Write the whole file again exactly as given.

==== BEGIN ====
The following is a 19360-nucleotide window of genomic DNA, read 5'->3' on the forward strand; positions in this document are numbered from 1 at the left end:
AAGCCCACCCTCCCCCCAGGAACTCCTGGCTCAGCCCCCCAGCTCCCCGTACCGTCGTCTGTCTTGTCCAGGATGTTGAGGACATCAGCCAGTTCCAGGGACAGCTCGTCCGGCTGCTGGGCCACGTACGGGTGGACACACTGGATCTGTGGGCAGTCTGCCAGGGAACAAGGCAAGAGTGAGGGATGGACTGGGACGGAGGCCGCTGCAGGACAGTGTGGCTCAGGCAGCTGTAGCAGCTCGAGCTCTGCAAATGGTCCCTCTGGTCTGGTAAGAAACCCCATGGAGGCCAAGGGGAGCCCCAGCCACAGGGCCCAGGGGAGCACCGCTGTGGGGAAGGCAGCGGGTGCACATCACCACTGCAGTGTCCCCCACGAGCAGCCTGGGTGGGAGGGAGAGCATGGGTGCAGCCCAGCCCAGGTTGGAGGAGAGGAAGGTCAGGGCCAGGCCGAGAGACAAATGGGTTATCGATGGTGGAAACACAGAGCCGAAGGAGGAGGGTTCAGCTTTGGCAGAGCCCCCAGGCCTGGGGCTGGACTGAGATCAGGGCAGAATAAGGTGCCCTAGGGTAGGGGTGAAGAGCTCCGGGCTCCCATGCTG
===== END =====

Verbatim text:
The following is a 19360-nucleotide window of genomic DNA, read 5'->3' on the forward strand; positions in this document are numbered from 1 at the left end:
AAGCCCACCCTCCCCCCAGGAACTCCTGGCTCAGCCCCCCAGCTCCCCGTACCGTCGTCTGTCTTGTCCAGGATGTTGAGGACATCAGCCAGTTCCAGGGACAGCTCGTCCGGCTGCTGGGCCACGTACGGGTGGACACACTGGATCTGTGGGCAGTCTGCCAGGGAACAAGGCAAGAGTGAGGGATGGACTGGGACGGAGGCCGCTGCAGGACAGTGTGGCTCAGGCAGCTGTAGCAGCTCGAGCTCTGCAAATGGTCCCTCTGGTCTGGTAAGAAACCCCATGGAGGCCAAGGGGAGCCCCAGCCACAGGGCCCAGGGGAGCACCGCTGTGGGGAAGGCAGCGGGTGCACATCACCACTGCAGTGTCCCCCACGAGCAGCCTGGGTGGGAGGGAGAGCATGGGTGCAGCCCAGCCCAGGTTGGAGGAGAGGAAGGTCAGGGCCAGGCCGAGAGACAAATGGGTTATCGATGGTGGAAACACAGAGCCGAAGGAGGAGGGTTCAGCTTTGGCAGAGCCCCCAGGCCTGGGGCTGGACTGAGATCAGGGCAGAATAAGGTGCCCTAGGGTAGGGGTGAAGAGCTCCGGGCTCCCATGCTG